Lawmakers demand answers for 240,000 unverified Pennsylvania mail-in ballots

by Jacob Fuller

Chris Lieberman, FISM News


Pennsylvania lawmakers voiced their concerns this week over the 240,000 mail-in ballots sent to voters with unverified IDs less than 2 weeks before the midterm elections in the crucial swing state.

Fifteen legislators from Pennsylvania’s House of Representatives led by Francis X. Ryan (R) sent a letter to acting Secretary of the Commonwealth Leigh Chapman noting that the state has given contradictory information over whether or not ballots should be sent to voters who have not verified their ID.

Ryan quotes Deputy Secretary for Elections and Commissions Jonathan Marks saying at a State Government Committee Hearing on Sept. 14, “If when you apply [for a mail-in ballot], your PennDOT ID cannot be verified or your last four of SSN cannot be verified, the county can still issue the ballot, but the ballot doesn’t count unless the voter provides a valid form of ID – either a PennDOT ID or the last four of SSN that can be verified or one of the other forms of identification provided for in the statute.”

But Marks’ statement conflicts with a State Department directive issued less than two weeks later stating that a voter’s ID must be verified before a ballot can be sent. “The Pennsylvania Election Code describes processes that a qualified voter follows to apply for, receive, complete and timely return an absentee or mail-in ballot to their county board of election … Before sending the ballot to the applicant, the county board of elections confirms the qualifications of the applicant by verifying the proof of identification and comparing the information provided on the application with the information contained in the voter record.”

The letter warns that this discrepancy could lead to confusion for poll workers on election day. “Either the ballots are mailed to unverified applicants or ballots are not mailed to unverified applicants but both statements cannot be true. Due to this conflicting information, conscientious election workers could unknowingly accept and count ballots for which no verification has ever occurred.”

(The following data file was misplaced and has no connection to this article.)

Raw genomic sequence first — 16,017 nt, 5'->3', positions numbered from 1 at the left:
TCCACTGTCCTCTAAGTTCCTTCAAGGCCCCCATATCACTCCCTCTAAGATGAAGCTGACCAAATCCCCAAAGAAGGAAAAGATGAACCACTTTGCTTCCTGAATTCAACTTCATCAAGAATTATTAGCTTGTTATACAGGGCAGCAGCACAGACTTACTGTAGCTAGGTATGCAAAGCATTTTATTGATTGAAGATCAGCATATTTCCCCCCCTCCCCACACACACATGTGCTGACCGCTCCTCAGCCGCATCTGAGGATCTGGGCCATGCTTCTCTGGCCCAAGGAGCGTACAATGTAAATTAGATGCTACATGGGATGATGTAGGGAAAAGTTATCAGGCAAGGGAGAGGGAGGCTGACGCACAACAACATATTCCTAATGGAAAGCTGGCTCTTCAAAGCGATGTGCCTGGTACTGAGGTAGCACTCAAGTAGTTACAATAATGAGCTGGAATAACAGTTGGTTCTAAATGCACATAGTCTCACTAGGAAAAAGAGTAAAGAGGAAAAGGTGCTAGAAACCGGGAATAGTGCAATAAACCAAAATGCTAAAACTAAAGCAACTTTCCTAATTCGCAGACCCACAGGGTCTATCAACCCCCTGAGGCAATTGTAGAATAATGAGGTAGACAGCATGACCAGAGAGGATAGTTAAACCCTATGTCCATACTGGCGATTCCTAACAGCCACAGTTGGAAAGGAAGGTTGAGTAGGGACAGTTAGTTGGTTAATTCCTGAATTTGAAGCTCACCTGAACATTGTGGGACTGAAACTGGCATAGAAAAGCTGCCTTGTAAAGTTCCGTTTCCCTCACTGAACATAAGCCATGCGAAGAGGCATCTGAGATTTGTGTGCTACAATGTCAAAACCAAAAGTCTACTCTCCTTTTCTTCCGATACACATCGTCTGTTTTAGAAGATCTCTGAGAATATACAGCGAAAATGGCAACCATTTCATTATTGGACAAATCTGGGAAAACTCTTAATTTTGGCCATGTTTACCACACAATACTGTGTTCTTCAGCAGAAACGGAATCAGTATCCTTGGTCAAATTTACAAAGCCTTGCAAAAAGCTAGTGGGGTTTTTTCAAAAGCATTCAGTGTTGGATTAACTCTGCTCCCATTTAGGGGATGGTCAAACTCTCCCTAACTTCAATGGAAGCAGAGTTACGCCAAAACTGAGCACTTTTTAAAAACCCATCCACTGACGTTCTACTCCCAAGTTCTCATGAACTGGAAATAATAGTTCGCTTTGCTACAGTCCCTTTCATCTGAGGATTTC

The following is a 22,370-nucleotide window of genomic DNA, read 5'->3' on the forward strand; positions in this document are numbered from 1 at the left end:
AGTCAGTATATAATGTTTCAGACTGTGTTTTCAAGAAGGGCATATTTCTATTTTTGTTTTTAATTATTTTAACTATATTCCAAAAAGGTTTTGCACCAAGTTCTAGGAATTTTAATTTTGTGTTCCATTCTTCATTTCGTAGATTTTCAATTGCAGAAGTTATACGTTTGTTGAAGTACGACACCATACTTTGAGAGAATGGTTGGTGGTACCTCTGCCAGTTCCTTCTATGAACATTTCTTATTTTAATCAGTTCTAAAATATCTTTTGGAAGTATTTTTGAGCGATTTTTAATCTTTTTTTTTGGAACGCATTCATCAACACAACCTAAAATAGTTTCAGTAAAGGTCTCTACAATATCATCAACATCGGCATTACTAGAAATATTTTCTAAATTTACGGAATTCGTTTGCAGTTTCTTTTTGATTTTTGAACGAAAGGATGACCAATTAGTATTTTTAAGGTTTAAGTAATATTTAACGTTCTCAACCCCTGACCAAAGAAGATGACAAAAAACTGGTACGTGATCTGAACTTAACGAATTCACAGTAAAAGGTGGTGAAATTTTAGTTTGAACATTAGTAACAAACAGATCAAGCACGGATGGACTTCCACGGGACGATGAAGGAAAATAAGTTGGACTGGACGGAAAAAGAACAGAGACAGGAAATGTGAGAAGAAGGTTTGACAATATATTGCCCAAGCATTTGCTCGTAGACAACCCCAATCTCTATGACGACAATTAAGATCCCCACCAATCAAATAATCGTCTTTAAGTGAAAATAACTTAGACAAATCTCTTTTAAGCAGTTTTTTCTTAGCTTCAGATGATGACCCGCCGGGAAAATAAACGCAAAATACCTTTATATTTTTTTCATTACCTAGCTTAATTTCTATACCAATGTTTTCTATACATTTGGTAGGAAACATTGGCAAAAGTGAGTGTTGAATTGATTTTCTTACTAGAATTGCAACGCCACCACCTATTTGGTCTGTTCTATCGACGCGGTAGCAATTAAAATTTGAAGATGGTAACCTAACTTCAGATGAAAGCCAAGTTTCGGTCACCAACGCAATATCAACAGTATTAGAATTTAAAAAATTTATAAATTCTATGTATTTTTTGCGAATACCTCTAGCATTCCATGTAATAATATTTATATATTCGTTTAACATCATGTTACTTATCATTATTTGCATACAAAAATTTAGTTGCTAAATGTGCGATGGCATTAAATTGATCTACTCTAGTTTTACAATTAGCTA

Ryan goes on to note reports of election officials “fixing” mistakes in the ID verification process, such as altering transposed digits,  with no action taken by the voter.

In light of these findings, the letter calls on Pennsylvania’s State Department to, “Immediately issue a directive to all counties informing them of the requirement to set those ballots aside and not pre-canvass, canvass, or count any of them unless and until the applicant provides a valid form of identification. Make it clear to all counties that they may not ‘fix’ non-matching identification and they may not count those ballots until proof of ID is received from the voter.”

This letter comes the same week that Chapman warned of potential delays in vote counting in Pennsylvania.

“It’s really important for us to get accurate information about the election process in Pennsylvania,” Chapman said at a virtual news conference Monday. “So voters and the public know that when there are delays in counting, it doesn’t mean that there’s anything nefarious happening. It’s just what the law is in Pennsylvania.”

Pennsylvania state law does not allow poll workers to begin opening or counting mail-in ballots until 7 a.m. on election day.

These issues in voting could prove to add further drama on election day in a state with several key contests. The Senate race between Republican Mehmet Oz and Democrat John Fetterman could determine which party controls the chamber. FiveThirtyEight projects a close race, giving Fetterman a 59% chance to come out on top. Polling shows a less competitive race for governor, with Democrat Josh Shapiro given a 95% chance to defeat Republican Doug Mastriano, according to FiveThirtyEight.